You can read Carmen's latest blog post to find out more about what's going on in our personal lives.


Think about it

I was quite surprised to see this commercial on CNN.com. Partly because it's a prime advertising space and is most likely ├╝ber expensive, and partly because I really don't view Korea as a top destination for tourists.

It's got me to thinking. What would convince people to visit Korea strictly as tourists - that is not to visit friends or relatives and not as a stopover on the way to Singapore? The commercial does quite well to present the country as a unique cultural experience which, I have to say, it has been for us as short-term residents. But if a year ago I could have chosen five countries to visit in Asia, Korea wouldn't have been on my list. From the outside, it doesn't have the futuristic clutter of Tokyo, as experienced by Bob and Charlotte. It doesn't seem to have the ancient beauty of China or Mongolia. Or the tropical paradise of Thailand. But as sure as every old lady in Korea has gold teeth, this country does have all those things.

From ancient temples to tropical islands to super-modern urban jungles, Korea is worth the ten hour flight from Vancouver (or your nearest international airport). Right here in Daegu we have one of the most beautiful Buddhist temples in Asia - Dongwhassa. Jeju Island is apparently the Hawaii of Korea and is only an hour-long flight away from us. And of course there's Seoul, the third largest city in the world and home to a few of the biggest electronic companies in the world. We've talked to a few people back home who thought Korea was almost a third-world country. While Yongsan seems that way sometimes, the idea couldn't be further from reality.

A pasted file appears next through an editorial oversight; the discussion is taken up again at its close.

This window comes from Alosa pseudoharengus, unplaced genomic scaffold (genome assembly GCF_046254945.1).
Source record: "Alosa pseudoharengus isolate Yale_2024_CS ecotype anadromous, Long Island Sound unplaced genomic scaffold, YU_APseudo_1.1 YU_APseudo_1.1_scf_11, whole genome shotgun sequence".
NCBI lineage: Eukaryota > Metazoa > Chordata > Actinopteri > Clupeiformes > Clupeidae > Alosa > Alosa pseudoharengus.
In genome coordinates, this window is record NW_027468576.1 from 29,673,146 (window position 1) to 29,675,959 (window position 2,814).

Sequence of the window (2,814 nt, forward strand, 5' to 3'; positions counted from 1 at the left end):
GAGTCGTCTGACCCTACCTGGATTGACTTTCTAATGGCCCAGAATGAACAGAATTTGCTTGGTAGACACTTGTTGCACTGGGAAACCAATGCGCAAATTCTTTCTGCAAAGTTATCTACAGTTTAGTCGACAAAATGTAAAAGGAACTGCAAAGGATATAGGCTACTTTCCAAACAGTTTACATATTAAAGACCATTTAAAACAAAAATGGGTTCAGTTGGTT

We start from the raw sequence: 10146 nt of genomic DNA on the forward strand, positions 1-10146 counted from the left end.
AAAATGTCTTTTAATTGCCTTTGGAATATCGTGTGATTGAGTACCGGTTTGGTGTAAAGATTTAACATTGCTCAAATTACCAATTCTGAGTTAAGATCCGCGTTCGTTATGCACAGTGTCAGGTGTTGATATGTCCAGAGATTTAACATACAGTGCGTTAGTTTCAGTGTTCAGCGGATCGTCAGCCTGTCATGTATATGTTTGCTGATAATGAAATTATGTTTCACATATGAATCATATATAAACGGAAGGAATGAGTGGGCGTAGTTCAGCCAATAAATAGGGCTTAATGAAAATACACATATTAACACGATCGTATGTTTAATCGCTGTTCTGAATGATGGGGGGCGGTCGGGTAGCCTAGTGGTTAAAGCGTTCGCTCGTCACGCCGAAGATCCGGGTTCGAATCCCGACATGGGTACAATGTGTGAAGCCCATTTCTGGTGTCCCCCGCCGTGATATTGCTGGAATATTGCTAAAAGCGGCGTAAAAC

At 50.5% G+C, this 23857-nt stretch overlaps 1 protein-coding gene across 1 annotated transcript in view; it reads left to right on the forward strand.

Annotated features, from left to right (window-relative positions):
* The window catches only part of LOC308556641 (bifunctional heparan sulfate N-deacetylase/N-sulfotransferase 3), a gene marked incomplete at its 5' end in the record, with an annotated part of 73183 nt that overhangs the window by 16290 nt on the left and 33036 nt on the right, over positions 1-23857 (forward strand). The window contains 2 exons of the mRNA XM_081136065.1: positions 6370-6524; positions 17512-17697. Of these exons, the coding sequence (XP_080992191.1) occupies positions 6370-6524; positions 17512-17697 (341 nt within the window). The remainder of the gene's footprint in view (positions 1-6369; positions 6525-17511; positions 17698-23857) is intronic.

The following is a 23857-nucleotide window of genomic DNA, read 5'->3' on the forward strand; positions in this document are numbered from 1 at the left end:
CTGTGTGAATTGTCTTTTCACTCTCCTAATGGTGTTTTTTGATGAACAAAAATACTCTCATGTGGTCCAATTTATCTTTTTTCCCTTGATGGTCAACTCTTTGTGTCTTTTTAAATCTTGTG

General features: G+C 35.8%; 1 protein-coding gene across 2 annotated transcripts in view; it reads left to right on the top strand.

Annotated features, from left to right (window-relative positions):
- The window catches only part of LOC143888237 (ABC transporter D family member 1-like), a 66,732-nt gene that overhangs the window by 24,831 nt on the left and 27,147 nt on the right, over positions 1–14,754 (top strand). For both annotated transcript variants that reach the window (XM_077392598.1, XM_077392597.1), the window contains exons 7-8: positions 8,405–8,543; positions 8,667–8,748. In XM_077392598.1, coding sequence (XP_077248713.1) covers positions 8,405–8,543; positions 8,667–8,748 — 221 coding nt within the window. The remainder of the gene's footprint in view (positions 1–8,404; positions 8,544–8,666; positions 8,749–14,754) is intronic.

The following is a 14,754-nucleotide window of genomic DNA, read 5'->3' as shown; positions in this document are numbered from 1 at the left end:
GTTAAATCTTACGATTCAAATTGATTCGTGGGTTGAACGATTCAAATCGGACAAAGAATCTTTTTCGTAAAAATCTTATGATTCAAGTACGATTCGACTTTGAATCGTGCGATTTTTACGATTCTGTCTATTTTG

In one week, you could chill on a tropical beach, visit the tombs of ancient kings, hang out with monks in a Buddhist temple, shop for whatever you think are cool clothes, eat dried squid at a professional baseball game and visit one of the most politically significant states in the world - North Korea. And along the way you can see things like synchronized stationary bike dancers in a grocery store. We've had the pleasure of doing almost all of these things.

We've made the decision not to travel outside of Korea during our stay here, as we want to travel outside of Asia when Carmen's contract finishes in March. As a result we're seeing a lot of Korea. In two weeks we'll spend four days in Seoul. We plan to visit the Demilitarized Zone between the North and South. And I'm very curious to see what a city of 22 million people has to offer a young family of three.

But basically, what I'm saying is, Korea is a very cool place and I think it's worth every penny of that spot on CNN.